NHS England’s controversial care.data scheme may be all but dead and buried but the organisation is risking a new outcry after handing Google a contract to access to over 1.5 million patient records in new scheme to pinpoint people most at risk of kidney disease, blood poisoning and organ failure.
While it will allow doctors to intervene earlier, the deal – with one of the biggest NHS trust’s in the UK, the Royal Free in London – has raised fresh fears over patient privacy, despite the fact that the records will be anomynised.
Doctors will start using Google technology in the next few months, and health bosses claim the five-year deal will free up medics from desk work so they can spend an extra 500,000 hours per year with patients.
Royal Free chief executive David Sloman said: “We are hugely excited. We want to lead the way in healthcare technology and this new app will enable us to provide safer and faster care – which will save lives.”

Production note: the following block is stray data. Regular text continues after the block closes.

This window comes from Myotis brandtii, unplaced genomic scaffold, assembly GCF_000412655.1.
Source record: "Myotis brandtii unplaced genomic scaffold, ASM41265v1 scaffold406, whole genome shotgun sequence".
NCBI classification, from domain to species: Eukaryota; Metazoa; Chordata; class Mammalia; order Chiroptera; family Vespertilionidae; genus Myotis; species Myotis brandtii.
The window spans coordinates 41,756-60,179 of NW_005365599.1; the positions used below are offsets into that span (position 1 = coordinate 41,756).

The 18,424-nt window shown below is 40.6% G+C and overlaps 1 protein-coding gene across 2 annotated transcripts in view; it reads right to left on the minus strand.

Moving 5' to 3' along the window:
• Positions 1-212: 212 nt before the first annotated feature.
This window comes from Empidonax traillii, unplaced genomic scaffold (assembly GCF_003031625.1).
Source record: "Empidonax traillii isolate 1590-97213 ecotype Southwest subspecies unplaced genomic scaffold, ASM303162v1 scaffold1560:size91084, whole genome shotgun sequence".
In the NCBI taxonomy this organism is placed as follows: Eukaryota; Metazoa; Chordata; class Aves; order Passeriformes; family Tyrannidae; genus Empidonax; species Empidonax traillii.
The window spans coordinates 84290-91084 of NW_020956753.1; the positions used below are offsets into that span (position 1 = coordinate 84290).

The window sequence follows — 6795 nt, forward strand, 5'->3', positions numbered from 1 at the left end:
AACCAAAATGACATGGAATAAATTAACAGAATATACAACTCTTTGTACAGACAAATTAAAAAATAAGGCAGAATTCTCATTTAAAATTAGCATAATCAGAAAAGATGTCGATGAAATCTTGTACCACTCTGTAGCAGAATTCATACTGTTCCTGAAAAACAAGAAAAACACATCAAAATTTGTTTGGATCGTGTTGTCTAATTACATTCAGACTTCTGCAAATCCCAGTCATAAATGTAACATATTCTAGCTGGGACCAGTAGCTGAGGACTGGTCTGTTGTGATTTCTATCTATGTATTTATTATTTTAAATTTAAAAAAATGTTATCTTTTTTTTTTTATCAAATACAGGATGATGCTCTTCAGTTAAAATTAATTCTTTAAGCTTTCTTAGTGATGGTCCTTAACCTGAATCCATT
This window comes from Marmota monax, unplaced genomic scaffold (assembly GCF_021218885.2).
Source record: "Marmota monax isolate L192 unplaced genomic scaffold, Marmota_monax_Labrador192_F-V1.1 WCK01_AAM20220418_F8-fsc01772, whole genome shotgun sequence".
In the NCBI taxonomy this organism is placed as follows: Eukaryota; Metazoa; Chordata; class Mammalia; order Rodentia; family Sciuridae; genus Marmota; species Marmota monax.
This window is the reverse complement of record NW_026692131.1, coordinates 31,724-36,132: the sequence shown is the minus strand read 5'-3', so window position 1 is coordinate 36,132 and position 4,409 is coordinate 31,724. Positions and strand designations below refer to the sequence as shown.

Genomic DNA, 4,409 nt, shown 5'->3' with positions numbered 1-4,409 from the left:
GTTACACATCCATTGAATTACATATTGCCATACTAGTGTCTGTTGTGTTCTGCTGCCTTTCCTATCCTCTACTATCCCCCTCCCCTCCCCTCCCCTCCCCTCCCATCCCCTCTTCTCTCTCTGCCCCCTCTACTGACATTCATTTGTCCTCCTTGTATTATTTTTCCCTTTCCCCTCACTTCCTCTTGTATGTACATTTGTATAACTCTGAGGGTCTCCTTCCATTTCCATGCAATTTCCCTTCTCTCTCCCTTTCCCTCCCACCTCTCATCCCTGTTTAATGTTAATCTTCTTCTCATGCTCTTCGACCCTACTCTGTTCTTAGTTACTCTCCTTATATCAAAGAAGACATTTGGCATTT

The deal has reportedly trigged an investigation by the Information Commissioner’s Office, which is probing the use of confidential data.
Meanwhile a spokesman for privacy group Medconfidential questioned what happens to the records of patients not at risk, but are still handed to Google. He said: “It’s not about the one in six who will be helped by the app but the five in six who don’t have this condition but whose data gets copied anyway.”
The scheme is run by Google’s artificial intelligence arm DeepMind, whose co-founder Mustafa Suleyman said: “We’re working with the Royal Free to give clinicians the information they need at their fingertips, saving time and alerting them to patients in need in seconds not hours.”
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